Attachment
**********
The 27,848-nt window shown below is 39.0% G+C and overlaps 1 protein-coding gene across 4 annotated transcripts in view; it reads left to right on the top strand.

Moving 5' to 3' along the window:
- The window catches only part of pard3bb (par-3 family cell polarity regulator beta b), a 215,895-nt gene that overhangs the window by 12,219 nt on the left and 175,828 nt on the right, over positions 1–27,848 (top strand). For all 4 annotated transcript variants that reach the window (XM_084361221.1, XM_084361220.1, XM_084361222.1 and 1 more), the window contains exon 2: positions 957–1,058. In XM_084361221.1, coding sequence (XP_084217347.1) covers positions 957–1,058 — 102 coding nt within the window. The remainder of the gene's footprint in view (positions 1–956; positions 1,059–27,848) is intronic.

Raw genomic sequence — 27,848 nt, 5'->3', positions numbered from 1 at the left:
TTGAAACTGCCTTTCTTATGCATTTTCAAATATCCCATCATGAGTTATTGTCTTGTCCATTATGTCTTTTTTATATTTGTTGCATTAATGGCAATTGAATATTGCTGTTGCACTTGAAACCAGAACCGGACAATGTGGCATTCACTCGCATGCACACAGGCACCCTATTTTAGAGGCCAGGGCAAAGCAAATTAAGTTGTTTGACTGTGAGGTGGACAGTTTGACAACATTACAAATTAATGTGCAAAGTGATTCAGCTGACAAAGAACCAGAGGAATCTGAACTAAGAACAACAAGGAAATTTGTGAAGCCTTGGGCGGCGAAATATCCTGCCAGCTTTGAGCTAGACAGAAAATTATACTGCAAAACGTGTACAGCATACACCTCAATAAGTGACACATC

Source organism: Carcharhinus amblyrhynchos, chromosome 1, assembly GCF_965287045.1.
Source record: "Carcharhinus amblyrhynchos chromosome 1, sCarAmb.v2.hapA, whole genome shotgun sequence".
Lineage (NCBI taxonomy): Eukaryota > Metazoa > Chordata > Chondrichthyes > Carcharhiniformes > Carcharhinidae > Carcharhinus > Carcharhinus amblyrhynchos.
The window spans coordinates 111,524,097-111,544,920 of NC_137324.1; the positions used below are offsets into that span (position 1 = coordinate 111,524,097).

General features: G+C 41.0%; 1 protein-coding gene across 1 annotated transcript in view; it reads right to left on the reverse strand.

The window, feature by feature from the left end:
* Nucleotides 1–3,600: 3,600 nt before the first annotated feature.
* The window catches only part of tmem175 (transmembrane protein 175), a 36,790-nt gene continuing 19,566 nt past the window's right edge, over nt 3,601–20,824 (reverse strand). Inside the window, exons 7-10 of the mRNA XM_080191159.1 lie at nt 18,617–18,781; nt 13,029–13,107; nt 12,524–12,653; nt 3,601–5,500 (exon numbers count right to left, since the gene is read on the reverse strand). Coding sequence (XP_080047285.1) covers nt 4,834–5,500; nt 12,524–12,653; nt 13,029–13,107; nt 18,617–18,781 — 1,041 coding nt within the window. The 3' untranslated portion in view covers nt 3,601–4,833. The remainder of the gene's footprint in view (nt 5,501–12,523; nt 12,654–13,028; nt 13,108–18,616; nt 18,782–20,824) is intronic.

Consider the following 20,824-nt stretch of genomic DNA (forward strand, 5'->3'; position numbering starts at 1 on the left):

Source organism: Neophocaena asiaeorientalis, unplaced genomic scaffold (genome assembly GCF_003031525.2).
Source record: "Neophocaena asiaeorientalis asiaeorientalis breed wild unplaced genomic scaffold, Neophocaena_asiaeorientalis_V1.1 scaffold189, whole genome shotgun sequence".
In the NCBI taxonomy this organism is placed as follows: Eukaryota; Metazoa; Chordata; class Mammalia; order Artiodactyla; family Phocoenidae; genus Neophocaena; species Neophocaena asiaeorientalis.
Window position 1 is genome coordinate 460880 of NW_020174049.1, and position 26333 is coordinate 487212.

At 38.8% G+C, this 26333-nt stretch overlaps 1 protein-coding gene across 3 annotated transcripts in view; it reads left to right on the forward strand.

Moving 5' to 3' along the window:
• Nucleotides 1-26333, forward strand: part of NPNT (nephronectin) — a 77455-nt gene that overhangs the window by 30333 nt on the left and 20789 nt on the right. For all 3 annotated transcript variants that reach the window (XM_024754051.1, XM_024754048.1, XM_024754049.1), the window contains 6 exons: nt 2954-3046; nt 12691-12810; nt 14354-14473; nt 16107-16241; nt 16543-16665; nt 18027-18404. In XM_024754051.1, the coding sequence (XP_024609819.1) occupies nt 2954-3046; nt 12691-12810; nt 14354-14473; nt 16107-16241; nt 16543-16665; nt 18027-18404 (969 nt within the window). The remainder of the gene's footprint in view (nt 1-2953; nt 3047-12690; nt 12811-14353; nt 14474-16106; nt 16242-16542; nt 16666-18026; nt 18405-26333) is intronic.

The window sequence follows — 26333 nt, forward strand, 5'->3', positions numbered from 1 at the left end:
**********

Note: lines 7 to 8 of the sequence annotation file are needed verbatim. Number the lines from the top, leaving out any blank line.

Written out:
Source record: "Carcharhinus amblyrhynchos chromosome 1, sCarAmb.v2.hapA, whole genome shotgun sequence".
Lineage (NCBI taxonomy): Eukaryota > Metazoa > Chordata > Chondrichthyes > Carcharhiniformes > Carcharhinidae > Carcharhinus > Carcharhinus amblyrhynchos.